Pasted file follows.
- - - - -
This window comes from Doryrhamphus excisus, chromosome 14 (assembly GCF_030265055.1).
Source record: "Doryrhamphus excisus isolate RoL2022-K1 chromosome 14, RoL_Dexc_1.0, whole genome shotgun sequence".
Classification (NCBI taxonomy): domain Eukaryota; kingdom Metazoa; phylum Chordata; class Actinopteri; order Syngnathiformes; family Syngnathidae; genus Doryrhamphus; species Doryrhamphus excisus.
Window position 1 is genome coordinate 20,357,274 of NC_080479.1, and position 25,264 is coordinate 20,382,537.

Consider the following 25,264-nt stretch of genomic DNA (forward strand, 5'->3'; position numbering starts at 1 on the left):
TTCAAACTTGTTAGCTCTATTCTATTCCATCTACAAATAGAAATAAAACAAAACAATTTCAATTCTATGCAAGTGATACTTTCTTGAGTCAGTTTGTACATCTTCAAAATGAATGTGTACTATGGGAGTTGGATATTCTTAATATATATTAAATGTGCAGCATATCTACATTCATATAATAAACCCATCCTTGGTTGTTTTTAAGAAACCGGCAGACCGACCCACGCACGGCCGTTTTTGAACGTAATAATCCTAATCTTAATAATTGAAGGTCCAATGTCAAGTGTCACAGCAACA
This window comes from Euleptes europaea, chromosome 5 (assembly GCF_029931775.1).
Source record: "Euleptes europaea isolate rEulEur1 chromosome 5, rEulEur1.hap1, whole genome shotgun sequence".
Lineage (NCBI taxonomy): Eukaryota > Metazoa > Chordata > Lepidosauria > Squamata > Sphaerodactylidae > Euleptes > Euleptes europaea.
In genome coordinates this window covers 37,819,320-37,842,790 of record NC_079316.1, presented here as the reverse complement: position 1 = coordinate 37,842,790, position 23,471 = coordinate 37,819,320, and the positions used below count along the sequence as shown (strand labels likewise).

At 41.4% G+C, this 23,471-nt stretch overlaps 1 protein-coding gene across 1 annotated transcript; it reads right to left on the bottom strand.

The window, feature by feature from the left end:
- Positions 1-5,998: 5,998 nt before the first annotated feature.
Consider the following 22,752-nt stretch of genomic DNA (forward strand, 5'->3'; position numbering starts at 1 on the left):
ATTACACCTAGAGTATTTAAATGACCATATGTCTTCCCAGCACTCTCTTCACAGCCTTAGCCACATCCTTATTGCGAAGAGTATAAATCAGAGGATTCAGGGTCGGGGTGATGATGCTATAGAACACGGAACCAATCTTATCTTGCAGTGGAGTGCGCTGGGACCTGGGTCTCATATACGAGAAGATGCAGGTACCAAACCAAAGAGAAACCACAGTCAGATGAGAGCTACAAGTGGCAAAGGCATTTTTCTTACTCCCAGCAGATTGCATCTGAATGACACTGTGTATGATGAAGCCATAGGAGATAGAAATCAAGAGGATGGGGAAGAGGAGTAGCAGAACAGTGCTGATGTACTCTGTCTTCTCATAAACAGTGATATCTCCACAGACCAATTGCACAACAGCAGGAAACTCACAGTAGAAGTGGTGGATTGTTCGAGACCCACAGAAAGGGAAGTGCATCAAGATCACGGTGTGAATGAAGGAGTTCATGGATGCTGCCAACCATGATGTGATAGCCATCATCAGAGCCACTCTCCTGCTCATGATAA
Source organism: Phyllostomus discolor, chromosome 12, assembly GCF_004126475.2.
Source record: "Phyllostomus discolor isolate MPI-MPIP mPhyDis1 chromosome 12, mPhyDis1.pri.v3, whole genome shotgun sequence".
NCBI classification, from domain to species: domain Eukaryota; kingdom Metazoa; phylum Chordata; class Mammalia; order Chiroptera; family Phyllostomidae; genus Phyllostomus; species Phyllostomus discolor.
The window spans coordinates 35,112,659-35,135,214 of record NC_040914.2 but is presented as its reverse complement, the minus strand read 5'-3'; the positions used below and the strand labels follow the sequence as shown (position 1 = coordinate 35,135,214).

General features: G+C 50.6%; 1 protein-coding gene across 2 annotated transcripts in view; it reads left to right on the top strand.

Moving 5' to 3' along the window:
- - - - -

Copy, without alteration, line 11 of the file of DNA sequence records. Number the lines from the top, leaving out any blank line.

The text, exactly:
At 41.4% G+C, this 23,471-nt stretch overlaps 1 protein-coding gene across 1 annotated transcript; it reads right to left on the bottom strand.